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Unformatted text preview: MthSc 810: Mathematical Programming Lecture 11 Pietro Belotti Dept. of Mathematical Sciences Clemson University October 6, 2011 Reading for today: Sections 3.7 and 4.14.2, textbook Reading for Oct. 11: Sections 4.34.4, textbook Homework #7 is out! Due October 13, 2011 Midterm 2: November 1, 2011, 2pm How fast is the simplex method? Consider an LP in standard form identified by ( n , m , c , A , b ) . ◮ How much time does it take to solve this problem? ◮ Time is hard to measure (due to computer speed etc.). ◮ However, the sequence of iterations doesn’t change 1 ⇒ Better question: in how many simple steps (sums/products/etc.) do we solve an LP? ◮ It could be a function f ( n , m , c , A , b ) , still too complicated. Q. Given m , n , what is the maximum number of steps to solve an LP problem with n variables and m constraints? T ( n , m ) := max { f ( n , m , c , A , b ) : A ∈ Q m × n , c ∈ Q n , b ∈ Q m } ◮ This is called the worstcase complexity of an algorithm. 1 Assuming we are given the same instructions. Measuring an algorithm’s complexity ◮ We are interested in performance for large input sizes . ⇒ We need only compare the asymptotic growth rates . ◮ Consider algorithm A with running time given by f and algorithm B with running time given by g . ◮ We are interested in L = lim n →∞ f ( n ) g ( n ) ◮ What are the four possibilities? ◮ L = 0: g grows faster than f ◮ L = ∞ : f grows faster than g ◮ L = c : f and g grow at the same rate. ◮ The limit doesn’t exist. Big O Notation ◮ We now define the set of functions O ( g ) = { f : ∃ c , n > 0 such that f ( n ) ≤ cg ( n ) ∀ n ≥ n } ◮ If f ∈ O ( g ) , then we say that “ f is bigO of ” g ◮ It means that f grows no faster than g Examples Some Functions in O ( n 2 ) ◮ n 2 ◮ n 2 + n ◮ n 2 + 1000 n ◮ 1000 n 2 + 1000 n ◮ n ◮ n 1 . 9999 ◮ n 2 / lglg n Commonly Occurring Functions Polynomials ◮ f ( n ) = ∑ k i = a i n i is a polynomial of degree k ◮ Polynomials f of degree k are in O ( n k ) . Exponentials ◮ A function in which n appears as an exponent on a constant is an exponential function , i.e., 2 n . ◮ For all positive constants a and b , lim n →∞ n a b n = 0. ⇒ All exponential functions grow faster than polynomials Comparing Algorithms 1 ×10 5 2 ×10 5 3 ×10 5 4 ×10 5 5 ×10 5 6 ×10 5 10 10 50 10 100 10 150 10 200 10 250 10 300 n 50 e n 100 Measuring the difficulty of problems ◮ The difficulty of a problem can be judged by the (worstcase) running time of the bestknown algorithm . ◮ Problems for which there is an algorithm with polynomial running time (or better) are called polynomially solvable ....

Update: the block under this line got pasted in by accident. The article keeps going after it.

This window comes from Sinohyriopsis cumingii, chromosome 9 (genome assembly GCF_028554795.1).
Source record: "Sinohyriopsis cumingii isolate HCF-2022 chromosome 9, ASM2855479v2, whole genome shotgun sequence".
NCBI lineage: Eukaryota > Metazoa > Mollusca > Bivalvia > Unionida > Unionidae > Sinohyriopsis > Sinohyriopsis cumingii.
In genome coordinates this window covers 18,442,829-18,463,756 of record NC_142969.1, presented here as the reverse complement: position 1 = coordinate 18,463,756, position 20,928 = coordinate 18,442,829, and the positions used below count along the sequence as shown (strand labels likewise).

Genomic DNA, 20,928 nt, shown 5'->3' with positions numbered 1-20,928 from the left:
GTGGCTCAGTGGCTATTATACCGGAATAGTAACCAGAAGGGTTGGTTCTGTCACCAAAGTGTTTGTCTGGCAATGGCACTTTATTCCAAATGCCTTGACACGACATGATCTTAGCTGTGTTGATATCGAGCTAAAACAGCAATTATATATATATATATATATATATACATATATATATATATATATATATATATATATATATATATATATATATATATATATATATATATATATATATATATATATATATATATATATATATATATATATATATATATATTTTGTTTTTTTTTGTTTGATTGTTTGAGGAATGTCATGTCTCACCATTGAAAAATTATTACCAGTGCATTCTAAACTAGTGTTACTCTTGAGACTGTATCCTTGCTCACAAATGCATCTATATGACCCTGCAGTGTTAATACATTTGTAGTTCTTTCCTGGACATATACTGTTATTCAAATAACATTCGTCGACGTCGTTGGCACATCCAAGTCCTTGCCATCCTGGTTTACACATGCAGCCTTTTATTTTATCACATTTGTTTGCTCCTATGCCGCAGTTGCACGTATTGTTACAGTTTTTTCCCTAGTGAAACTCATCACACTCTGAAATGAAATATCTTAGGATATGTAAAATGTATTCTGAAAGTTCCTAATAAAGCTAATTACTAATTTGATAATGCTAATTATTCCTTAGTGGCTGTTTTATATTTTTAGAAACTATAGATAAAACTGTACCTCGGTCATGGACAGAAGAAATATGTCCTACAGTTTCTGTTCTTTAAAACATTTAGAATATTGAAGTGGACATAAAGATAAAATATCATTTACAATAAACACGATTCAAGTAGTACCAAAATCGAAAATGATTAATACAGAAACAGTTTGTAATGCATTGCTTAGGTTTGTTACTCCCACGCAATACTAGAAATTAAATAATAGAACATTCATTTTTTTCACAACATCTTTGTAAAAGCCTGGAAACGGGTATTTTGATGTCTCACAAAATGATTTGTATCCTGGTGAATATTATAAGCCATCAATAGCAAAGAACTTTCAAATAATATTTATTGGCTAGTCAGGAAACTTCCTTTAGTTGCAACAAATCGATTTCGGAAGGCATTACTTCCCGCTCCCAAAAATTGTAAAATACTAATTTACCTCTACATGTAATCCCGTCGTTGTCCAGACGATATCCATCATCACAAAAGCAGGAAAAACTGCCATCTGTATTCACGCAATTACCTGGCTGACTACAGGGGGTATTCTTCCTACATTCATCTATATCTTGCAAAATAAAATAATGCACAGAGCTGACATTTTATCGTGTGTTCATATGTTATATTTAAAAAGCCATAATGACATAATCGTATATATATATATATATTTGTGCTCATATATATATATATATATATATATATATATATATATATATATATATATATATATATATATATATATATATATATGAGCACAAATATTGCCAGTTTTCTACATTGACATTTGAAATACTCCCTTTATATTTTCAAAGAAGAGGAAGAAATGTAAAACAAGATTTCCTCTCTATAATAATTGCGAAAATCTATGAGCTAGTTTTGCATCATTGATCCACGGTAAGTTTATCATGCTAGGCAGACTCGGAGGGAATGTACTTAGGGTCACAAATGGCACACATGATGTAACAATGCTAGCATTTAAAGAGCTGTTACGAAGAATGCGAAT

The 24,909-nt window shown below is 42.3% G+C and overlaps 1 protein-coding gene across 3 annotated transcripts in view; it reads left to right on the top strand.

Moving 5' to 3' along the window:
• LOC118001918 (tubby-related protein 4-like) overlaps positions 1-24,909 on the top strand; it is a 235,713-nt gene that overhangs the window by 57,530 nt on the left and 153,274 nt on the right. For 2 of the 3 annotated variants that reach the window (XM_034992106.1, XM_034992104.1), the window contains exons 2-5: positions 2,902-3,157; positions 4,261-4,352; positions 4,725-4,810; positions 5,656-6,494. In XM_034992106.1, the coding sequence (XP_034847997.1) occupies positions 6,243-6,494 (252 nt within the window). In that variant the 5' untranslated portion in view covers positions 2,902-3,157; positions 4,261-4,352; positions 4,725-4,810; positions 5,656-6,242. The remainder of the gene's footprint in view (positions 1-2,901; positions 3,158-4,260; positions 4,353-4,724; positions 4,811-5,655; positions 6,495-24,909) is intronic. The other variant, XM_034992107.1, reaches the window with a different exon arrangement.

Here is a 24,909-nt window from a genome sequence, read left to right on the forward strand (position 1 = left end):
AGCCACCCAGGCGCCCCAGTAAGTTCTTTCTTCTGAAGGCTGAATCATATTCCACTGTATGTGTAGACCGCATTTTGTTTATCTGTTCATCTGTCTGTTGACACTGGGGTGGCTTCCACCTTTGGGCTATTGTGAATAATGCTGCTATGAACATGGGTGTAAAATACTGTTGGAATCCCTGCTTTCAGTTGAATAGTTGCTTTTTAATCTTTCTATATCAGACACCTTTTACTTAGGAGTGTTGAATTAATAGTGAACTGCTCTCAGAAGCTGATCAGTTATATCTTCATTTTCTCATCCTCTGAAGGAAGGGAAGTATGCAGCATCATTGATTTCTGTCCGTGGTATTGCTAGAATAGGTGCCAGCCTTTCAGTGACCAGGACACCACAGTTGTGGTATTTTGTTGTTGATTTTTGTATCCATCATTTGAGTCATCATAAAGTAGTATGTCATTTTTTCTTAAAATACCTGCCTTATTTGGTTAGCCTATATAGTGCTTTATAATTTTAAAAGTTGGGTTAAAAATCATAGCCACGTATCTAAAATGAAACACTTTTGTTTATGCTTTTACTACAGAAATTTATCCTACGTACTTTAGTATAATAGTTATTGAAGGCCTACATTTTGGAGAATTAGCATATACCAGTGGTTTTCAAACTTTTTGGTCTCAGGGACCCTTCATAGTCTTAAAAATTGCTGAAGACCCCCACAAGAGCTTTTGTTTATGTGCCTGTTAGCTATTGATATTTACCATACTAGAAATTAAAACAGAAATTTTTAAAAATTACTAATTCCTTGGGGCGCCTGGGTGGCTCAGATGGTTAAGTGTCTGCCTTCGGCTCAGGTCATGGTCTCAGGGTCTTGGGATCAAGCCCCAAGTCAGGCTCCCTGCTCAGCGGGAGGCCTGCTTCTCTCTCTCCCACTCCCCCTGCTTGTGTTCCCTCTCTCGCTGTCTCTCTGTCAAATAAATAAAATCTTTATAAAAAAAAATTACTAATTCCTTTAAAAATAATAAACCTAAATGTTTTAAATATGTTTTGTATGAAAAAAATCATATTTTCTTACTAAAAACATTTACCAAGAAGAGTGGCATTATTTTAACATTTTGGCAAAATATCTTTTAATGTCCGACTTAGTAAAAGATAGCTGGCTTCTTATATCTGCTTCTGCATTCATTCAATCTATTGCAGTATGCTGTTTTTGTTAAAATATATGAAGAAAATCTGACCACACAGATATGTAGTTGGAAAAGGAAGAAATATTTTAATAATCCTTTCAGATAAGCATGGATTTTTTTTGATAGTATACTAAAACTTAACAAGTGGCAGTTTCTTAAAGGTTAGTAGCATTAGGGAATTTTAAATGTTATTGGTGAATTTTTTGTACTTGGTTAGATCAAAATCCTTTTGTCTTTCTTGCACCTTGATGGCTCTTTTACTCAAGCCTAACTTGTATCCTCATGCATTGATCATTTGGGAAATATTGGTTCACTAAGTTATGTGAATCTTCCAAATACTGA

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This note was uploaded on 03/14/2012 for the course MTHSC 810 taught by Professor Staff during the Fall '08 term at Clemson.
 Fall '08
 Staff
 Math

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